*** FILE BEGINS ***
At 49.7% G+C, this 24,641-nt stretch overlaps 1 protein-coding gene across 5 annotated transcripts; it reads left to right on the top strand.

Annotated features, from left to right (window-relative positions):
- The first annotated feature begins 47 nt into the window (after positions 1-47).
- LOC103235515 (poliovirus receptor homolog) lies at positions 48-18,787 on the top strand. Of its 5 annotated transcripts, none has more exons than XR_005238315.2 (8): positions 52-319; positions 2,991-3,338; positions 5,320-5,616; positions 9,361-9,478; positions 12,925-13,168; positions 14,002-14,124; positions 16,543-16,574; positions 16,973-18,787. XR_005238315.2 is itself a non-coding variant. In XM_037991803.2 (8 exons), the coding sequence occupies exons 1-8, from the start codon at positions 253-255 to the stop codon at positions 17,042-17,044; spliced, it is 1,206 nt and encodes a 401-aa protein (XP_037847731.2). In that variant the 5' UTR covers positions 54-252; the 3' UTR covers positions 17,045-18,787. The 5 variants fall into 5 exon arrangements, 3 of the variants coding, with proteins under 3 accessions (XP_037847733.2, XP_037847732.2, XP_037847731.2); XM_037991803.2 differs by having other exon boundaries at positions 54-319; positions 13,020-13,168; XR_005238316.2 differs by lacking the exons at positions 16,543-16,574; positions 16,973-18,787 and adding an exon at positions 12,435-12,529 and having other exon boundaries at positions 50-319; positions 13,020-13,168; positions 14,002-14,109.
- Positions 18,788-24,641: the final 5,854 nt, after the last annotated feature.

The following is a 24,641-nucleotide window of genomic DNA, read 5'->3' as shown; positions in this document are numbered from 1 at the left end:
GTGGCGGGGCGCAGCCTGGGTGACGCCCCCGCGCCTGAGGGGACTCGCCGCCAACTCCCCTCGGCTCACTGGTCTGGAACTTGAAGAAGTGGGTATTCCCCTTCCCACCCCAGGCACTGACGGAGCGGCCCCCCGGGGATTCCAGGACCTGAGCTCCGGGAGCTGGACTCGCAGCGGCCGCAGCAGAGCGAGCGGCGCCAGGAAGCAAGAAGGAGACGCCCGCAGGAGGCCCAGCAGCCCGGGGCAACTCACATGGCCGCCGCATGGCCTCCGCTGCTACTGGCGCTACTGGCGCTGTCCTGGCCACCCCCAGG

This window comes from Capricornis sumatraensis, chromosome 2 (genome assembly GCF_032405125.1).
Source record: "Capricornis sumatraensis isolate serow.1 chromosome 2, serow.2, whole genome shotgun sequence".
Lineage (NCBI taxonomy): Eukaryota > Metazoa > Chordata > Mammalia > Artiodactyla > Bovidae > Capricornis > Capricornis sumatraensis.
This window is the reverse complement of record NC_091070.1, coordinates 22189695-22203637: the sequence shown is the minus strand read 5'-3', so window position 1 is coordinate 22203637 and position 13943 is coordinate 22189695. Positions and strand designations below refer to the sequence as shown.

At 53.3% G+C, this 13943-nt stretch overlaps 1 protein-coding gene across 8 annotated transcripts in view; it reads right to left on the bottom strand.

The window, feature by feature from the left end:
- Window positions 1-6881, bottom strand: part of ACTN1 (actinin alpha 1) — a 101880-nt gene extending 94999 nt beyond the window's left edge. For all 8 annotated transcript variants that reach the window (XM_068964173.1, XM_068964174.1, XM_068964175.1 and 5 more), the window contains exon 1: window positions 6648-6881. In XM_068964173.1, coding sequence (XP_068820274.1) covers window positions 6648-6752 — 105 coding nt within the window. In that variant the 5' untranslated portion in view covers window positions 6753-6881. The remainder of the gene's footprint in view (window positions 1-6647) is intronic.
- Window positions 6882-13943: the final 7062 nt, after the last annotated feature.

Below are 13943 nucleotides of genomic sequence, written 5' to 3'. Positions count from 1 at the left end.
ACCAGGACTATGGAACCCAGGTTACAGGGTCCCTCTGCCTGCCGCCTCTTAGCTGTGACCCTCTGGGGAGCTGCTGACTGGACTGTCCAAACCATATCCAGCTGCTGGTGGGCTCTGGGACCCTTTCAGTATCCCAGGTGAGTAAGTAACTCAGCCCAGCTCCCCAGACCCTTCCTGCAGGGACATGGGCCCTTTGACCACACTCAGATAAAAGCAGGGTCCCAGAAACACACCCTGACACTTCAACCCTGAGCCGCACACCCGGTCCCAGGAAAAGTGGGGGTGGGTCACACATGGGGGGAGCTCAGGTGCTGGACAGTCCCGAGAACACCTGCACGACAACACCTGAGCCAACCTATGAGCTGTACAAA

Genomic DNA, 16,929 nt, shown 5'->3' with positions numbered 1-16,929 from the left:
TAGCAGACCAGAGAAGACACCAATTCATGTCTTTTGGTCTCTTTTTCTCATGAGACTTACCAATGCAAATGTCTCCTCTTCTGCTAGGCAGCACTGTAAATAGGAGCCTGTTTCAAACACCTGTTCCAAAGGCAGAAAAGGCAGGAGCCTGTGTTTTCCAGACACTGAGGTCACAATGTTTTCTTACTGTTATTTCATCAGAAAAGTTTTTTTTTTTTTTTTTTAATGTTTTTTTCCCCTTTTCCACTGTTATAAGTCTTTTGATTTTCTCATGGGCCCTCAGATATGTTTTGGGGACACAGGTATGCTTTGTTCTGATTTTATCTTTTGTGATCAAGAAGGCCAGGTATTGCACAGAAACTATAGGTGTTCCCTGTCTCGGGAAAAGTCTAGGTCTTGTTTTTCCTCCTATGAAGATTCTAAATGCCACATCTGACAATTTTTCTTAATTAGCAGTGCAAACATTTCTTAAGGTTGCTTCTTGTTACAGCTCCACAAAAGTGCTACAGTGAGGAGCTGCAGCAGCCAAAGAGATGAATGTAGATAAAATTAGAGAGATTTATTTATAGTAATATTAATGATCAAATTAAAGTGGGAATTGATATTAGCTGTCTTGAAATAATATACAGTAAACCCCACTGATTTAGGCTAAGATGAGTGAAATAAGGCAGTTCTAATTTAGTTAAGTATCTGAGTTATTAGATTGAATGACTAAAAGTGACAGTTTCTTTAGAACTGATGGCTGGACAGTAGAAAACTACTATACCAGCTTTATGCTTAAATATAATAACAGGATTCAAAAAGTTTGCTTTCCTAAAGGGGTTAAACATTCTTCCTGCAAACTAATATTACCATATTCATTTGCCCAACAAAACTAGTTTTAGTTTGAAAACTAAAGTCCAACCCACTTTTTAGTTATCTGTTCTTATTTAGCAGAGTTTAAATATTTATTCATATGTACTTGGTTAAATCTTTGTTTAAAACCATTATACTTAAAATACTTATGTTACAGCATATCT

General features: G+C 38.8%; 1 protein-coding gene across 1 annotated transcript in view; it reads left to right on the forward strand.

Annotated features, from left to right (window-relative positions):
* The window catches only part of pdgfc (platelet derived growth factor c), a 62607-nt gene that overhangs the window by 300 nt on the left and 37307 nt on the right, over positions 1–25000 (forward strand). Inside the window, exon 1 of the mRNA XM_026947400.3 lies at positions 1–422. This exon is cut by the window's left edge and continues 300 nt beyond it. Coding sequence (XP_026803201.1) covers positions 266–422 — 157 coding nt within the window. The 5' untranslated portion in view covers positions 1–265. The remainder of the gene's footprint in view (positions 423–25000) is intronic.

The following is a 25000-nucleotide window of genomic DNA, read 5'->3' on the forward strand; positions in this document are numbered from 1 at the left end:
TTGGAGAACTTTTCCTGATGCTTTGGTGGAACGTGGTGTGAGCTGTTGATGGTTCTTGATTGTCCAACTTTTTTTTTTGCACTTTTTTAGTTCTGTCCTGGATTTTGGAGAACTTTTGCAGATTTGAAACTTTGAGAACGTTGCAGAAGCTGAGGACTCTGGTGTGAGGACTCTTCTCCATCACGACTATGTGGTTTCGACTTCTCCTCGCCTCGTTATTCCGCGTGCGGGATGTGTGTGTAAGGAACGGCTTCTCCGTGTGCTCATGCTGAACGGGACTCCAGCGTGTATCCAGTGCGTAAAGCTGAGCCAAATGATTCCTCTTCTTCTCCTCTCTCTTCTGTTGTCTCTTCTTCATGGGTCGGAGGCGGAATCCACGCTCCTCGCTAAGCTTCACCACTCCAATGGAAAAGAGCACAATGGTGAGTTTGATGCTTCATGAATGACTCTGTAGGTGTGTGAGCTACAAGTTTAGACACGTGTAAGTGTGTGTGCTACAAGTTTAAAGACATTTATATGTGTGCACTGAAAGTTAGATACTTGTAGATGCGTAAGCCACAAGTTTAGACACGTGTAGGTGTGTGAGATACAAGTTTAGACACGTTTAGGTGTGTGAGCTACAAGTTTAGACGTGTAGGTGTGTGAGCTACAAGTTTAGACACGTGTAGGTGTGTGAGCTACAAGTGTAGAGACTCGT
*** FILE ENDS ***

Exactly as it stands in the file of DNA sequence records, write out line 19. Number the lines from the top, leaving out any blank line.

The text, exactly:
TAGCAGACCAGAGAAGACACCAATTCATGTCTTTTGGTCTCTTTTTCTCATGAGACTTACCAATGCAAATGTCTCCTCTTCTGCTAGGCAGCACTGTAAATAGGAGCCTGTTTCAAACACCTGTTCCAAAGGCAGAAAAGGCAGGAGCCTGTGTTTTCCAGACACTGAGGTCACAATGTTTTCTTACTGTTATTTCATCAGAAAAGTTTTTTTTTTTTTTTTTTAATGTTTTTTTCCCCTTTTCCACTGTTATAAGTCTTTTGATTTTCTCATGGGCCCTCAGATATGTTTTGGGGACACAGGTATGCTTTGTTCTGATTTTATCTTTTGTGATCAAGAAGGCCAGGTATTGCACAGAAACTATAGGTGTTCCCTGTCTCGGGAAAAGTCTAGGTCTTGTTTTTCCTCCTATGAAGATTCTAAATGCCACATCTGACAATTTTTCTTAATTAGCAGTGCAAACATTTCTTAAGGTTGCTTCTTGTTACAGCTCCACAAAAGTGCTACAGTGAGGAGCTGCAGCAGCCAAAGAGATGAATGTAGATAAAATTAGAGAGATTTATTTATAGTAATATTAATGATCAAATTAAAGTGGGAATTGATATTAGCTGTCTTGAAATAATATACAGTAAACCCCACTGATTTAGGCTAAGATGAGTGAAATAAGGCAGTTCTAATTTAGTTAAGTATCTGAGTTATTAGATTGAATGACTAAAAGTGACAGTTTCTTTAGAACTGATGGCTGGACAGTAGAAAACTACTATACCAGCTTTATGCTTAAATATAATAACAGGATTCAAAAAGTTTGCTTTCCTAAAGGGGTTAAACATTCTTCCTGCAAACTAATATTACCATATTCATTTGCCCAACAAAACTAGTTTTAGTTTGAAAACTAAAGTCCAACCCACTTTTTAGTTATCTGTTCTTATTTAGCAGAGTTTAAATATTTATTCATATGTACTTGGTTAAATCTTTGTTTAAAACCATTATACTTAAAATACTTATGTTACAGCATATCT